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always be careful when opening electronics; you should know or at least have an understanding of basic locations and wiring. i can tell you for sure; solder the cable back to where it was connected and you should recover power. note the cabe may be insulated so just twisting both end together might not work. you need to remove the insulation before you reconnect both ends.
Depending on the MP3 brand, if it is an I Pod, the speaker output should be eigther way the headphone jack or the same electric charge outlet, if it is not working as electric charge shouldnt eighter with sound, try blowing the harder you can against the speaker out, do it couple of times, that may work, otherwise some one tried unpluged the sound by twisting instead of pulling out
Mine did that too. Don't know if it was the problem but I pulled out the headphone jack and it started up, when I plugged the headphones back in, it went off again, but when I pulled it out it started up again. I plugged the headphones back in and it worked this time. Maybe there's a flaw in mine, I was playing with the headphones before it died, not pulling it out or anything but twisting it (yes, I know that could probably tear that up but I only did it once because the jack was slipping out.)
The socket on your player is an audio output. The headphone socket on a Hi-Fi unit is, again, an audio output. If your cable has a 3.5mm audio mini-jack (male) at each end, you can connect the headphone output of your device to an input socket, but these generally only exist in some in-car players, and rarely on home audio products.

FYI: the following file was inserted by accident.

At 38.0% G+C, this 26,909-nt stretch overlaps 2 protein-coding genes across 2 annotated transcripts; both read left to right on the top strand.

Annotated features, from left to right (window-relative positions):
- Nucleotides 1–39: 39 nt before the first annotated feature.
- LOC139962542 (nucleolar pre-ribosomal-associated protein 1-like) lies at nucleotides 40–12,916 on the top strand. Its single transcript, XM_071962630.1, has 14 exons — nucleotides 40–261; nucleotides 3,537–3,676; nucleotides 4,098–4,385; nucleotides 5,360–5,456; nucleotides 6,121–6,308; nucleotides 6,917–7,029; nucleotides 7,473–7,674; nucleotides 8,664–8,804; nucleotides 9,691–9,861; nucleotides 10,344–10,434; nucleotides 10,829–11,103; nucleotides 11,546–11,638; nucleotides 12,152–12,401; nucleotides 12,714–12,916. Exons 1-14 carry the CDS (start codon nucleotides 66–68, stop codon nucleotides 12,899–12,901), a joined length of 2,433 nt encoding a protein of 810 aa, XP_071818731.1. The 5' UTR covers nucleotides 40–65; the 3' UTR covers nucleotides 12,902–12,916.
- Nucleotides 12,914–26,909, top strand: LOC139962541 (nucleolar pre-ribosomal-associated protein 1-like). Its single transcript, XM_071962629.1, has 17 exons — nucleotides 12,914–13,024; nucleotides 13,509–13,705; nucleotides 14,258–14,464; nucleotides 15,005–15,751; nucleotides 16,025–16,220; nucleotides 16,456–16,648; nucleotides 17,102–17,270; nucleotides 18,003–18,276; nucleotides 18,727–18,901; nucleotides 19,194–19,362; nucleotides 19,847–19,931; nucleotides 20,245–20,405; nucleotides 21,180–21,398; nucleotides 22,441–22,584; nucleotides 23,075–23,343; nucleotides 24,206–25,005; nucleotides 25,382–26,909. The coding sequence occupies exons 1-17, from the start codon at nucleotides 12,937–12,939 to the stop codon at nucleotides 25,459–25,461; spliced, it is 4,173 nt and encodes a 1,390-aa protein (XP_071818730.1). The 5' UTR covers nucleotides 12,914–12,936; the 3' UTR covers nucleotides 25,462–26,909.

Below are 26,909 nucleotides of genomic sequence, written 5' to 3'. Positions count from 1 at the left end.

If you want to connect to a Hi-Fi system, you are better off connecting to the phono-in sockets that you will find at the back of your unit, notably on dedicated amplifiers. You can then get a simple lead with a 3.5mm audio mini-jack (male) at one end and a pair of phono plugs (left and right) at the other end. This should cost no more than a few pounds and are available from places like Maplin or from specialist sellers on eBay.
to be honest i would see how well its jammed in there. if you cant extract it by hand then use a screw driver and undo it because either way its gonna be damaged.....only problem is you might not be able to put a headphone jack in the hole because the screw may of opened it up too much.
sounds like the headphone socket is faulty. one of the channels could have a stray wire bridging it across to the earth connection. this would also explain the pause, as it would create a short circuit within the electronics.
I actually managed to fix it myself today with just a plain old screw. Find a screw that fits in what is left of the tip and play with it. It took me 2 minutes! Bring a bit force to the screw and twist it and then pull. It popped out like a soar tooth ;-)